Title: Secret Missions of The Civil War
Author: Philip Van Doren Stern
Stern, Philip Van Doren (1959). Secret Missions of The Civil War: First Hand Accounts By Men And Women Who Risked Their Lives in Underground Activities for The North And The South. Chicago: Rand McNally
- Confederate States of America. Secret Service.
- United States–History–Civil War, 1861-1865–Secret service.
- United States–History–Civil War, 1861-1865–Personal narratives.
Date Updated: October 31, 2016
Reviewed by George C. Constantinides
The second subtitle contains information that the accounts were “woven into a continuous narrative.” In 1953, the last of the secret service files of the Civil War were released by U.S. National Archives. Stern’s great contribution is not in collecting some of these accounts but rather in his commentaries on each one and each year of the war. Not all the accounts deal with secret service or underground activities. After examining these records, Stern makes some very pertinent observations and helps put matters in perspective. The material was fragmentary, unsorted, and hard-to-read records; most of the vital Confederate records were destroyed, while many of the North’s were destroyed and some important data were not committed to paper. He concludes he “touched only the outer edges of a vast, murky area which must always remain unexplored”; thus he warns that he could only sketch the outlines of the secret war. All the same, he concludes as well that most Civil War espionage was amateurish and raised questions about the reliability of personal accounts by Civil War figures such as Lafayette Baker. One must ‘read Edwin C. Fischel’s “The Mythology of Civil War Intelligence” in the December 1964 issue of the University of Iowa’s Civil War History for a look at myths of intelligence operations in that conflict, an article called to greater public attention by Allen Dulles in Great True Spy Stories. The DIS Bibliography’s comment that the article was a starting point for more critical readings on Civil War intelligence is quite on target [see below]; the same could be said of some of Stern’s comments in this book. Other historians have disagreed with Stern’s agnosticism on the subject of a conspiracy to assassinate Lincoln. The New York Times review mentioned that Stern served up John Wise’s story as true despite reservations of an expert such as Douglas S. Freeman and found that some background pieces occasionally erred.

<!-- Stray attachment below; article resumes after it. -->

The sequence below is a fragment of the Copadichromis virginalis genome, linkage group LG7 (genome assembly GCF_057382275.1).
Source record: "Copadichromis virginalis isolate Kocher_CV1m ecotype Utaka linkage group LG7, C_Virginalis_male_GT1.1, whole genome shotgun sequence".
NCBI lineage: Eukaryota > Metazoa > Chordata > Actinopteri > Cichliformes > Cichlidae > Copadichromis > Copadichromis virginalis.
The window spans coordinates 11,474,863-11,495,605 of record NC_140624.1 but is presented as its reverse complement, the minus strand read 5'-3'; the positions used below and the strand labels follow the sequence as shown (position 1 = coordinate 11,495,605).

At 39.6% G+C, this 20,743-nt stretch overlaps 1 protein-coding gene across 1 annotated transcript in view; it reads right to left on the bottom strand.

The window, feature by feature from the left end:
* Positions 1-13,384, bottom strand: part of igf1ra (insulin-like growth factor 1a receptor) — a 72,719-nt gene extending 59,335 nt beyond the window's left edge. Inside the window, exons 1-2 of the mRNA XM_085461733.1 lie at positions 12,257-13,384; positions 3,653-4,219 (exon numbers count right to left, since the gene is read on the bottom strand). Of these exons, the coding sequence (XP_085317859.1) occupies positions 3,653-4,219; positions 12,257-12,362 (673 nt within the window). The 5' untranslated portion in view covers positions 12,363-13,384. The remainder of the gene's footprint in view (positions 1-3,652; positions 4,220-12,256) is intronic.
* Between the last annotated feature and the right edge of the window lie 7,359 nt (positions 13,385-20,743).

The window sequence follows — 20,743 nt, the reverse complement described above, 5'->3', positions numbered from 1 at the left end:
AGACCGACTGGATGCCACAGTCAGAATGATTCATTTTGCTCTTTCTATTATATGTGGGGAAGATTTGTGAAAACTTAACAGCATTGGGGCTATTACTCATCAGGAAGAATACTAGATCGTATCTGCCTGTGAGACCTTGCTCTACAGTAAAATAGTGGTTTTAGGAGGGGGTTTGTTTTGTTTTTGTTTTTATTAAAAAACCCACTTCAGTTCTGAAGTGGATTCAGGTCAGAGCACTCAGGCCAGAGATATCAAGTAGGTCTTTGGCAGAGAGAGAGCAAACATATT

This is a review by the Defense Intelligence School.
First-hand accounts by men and women engaged in Civil War intelligence missions woven into a continuous narrative and introduced by an excellent Civil War historian.
Reviewed by Paul W. Blackstock and Frank L. Schaf
Annotated anthology of the best accounts, sifted by the author from the mass of material, of dramatic stories of espionage and sabotage on behalf of both the North and the South. Some of the material used had been released from the National Archives in 1953. The author provides interpretations of the effect of espionage and counterespionage activities on the course of the war.
 Constantinides, George C. (1983). Intelligence and Espionage: An Analytical Bibliography. Boulder, CO: Westview Press, pp. 426-427
 Defense Intelligence School (1981). Bibliography of Intelligence Literature: A Critical And Annotated Bibliography of Open-Source Literature (7th ed, rev.). Washington, DC: Defense Intelligence School, p. 59
 Blackstock, Paul W. (1978) and Frank L. Schaf, Jr. Intelligence, Espionage, Counterespionage, And Covert Operations: A Guide to Information Sources. Detroit: Gale Research Co., p. 164